It’s important to also point out that none of this is our fault, so if you’re feeling stabby, you’re justified.

  5. Glad to read all of your wise words (no sarcasm here, I really mean it). Looking back at the many, oh so many and ultimately too many years in grad school, I wish I had been more proactive in engaging my adviser and other faculty members in my writing process. There has never been a conversation remotely similar to what Brenna experienced and I enjoy hearing from Matt how important the interpretative voice is. Sadly, that’s also the part that is the most labor-intensive, at least from my perspective. As for goals this week, I expect to finish reading (and taking notes of) 1-2 books, make it back to Atlanta on Thursday, and get back to regular work after three weeks in Europe. #firstworldproblems

  6. Like all of you, I heard repeatedly throughout the writing process that I should be thinking of the dissertation as a manuscript that would require some—not major—revision after I completed the degree. Farber was adamant about that (he estimated I would need 3 months to revise and submit to a publisher). Some concrete examples: he had me strip out most of the jargon, drop much of the historiography into the footnotes, and all (of what I thought were pretty neat) Habermasian references to public sphere, etc.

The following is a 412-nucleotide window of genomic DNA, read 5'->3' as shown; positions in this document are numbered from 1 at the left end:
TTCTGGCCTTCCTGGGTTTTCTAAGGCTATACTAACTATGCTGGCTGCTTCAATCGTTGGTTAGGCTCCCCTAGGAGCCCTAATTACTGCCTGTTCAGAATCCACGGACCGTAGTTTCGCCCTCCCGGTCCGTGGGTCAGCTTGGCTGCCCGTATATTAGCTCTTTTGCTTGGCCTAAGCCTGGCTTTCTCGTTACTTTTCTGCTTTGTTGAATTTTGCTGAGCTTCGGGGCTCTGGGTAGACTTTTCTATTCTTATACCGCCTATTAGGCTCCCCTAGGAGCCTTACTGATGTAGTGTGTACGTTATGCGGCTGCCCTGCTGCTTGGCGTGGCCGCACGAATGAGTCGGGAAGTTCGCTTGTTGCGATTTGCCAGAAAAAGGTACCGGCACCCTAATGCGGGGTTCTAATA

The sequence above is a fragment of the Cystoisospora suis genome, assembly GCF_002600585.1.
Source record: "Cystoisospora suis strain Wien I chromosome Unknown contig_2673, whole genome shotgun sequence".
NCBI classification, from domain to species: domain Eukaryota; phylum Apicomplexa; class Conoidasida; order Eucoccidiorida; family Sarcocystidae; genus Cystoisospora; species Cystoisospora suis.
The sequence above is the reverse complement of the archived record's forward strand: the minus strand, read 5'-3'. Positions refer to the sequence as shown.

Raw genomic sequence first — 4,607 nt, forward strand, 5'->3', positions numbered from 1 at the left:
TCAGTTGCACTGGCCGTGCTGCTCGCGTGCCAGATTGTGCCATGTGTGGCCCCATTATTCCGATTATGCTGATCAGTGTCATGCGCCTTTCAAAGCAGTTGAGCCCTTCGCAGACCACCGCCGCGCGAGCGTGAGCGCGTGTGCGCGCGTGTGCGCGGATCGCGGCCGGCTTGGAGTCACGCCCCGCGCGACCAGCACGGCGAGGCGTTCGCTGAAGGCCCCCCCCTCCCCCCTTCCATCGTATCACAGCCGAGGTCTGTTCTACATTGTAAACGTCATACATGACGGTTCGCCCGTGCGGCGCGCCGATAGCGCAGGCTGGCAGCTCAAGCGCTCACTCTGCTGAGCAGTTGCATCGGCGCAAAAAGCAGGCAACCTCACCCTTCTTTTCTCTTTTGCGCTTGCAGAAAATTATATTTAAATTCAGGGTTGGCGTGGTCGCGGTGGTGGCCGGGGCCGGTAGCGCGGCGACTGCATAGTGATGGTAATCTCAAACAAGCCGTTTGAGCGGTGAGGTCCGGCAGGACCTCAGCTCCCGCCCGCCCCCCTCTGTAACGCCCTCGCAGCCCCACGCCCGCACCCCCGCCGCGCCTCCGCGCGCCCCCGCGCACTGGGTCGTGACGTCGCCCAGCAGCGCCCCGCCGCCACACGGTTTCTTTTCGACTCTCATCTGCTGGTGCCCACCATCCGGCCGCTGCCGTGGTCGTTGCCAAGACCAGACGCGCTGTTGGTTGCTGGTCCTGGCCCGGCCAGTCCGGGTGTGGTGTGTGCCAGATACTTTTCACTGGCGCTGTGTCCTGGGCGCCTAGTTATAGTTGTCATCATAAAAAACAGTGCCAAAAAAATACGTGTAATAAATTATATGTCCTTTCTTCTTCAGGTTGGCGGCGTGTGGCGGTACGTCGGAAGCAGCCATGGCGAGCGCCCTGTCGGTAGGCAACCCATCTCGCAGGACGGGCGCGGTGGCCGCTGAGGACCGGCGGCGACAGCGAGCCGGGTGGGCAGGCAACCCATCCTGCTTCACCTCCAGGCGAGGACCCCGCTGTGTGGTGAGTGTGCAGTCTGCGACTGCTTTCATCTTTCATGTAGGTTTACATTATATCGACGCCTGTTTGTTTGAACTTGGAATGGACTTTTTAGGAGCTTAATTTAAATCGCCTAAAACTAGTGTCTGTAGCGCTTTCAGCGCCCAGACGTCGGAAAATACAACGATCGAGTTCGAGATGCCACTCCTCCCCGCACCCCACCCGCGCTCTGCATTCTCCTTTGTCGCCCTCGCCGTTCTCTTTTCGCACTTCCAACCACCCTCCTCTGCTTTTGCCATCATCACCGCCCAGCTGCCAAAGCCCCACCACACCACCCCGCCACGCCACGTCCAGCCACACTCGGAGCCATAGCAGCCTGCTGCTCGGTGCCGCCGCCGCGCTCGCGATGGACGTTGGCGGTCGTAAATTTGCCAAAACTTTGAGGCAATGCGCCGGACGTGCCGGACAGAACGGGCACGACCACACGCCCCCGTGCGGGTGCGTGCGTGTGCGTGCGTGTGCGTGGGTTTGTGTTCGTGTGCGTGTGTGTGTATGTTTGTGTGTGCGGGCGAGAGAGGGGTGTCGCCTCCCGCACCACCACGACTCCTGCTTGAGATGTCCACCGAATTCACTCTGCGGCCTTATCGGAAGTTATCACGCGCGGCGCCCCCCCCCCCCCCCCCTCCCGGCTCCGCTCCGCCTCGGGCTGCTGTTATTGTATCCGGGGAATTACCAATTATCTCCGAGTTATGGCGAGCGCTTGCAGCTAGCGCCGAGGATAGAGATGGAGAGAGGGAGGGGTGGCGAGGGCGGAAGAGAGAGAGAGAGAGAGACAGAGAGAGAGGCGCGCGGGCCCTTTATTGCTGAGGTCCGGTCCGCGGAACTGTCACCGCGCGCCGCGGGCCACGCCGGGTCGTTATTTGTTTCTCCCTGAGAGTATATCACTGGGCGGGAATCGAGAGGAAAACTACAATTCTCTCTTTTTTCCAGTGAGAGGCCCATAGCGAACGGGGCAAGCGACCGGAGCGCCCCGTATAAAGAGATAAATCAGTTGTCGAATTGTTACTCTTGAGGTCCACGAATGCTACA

I did not look at the diss. for about a year after completion because I just didn’t want to—I was sick of it. But when I did pick it up again, and wrote the extra chapter it needed, and revised for submission, I think I was in a much better place intellectually to do that a year on. I agree with Matt on that point.
    I took a different path than you all have (and maybe will), so it’s difficult to say what a hiring committee would have thought of my project. I guess I didn’t see the dissertation and book as separate endeavors. Would it have gotten me a TT job? I would like to think so, but who knows. I did add new material, rewrote the intro and added an epilogue, and tried to purge any remaining traces of the “third year grad student” voice. But I didn’t consider these changes to be major revisions (I knew, for example, that the intro was crap when I defended, but I wanted to BE DONE). I’m not shooting for “superstar” status here with that admission, and I don’t deserve it.
    And while this may seem like contradictory advice given my above comments, I can’t stress enough the following point: get the damn thing done.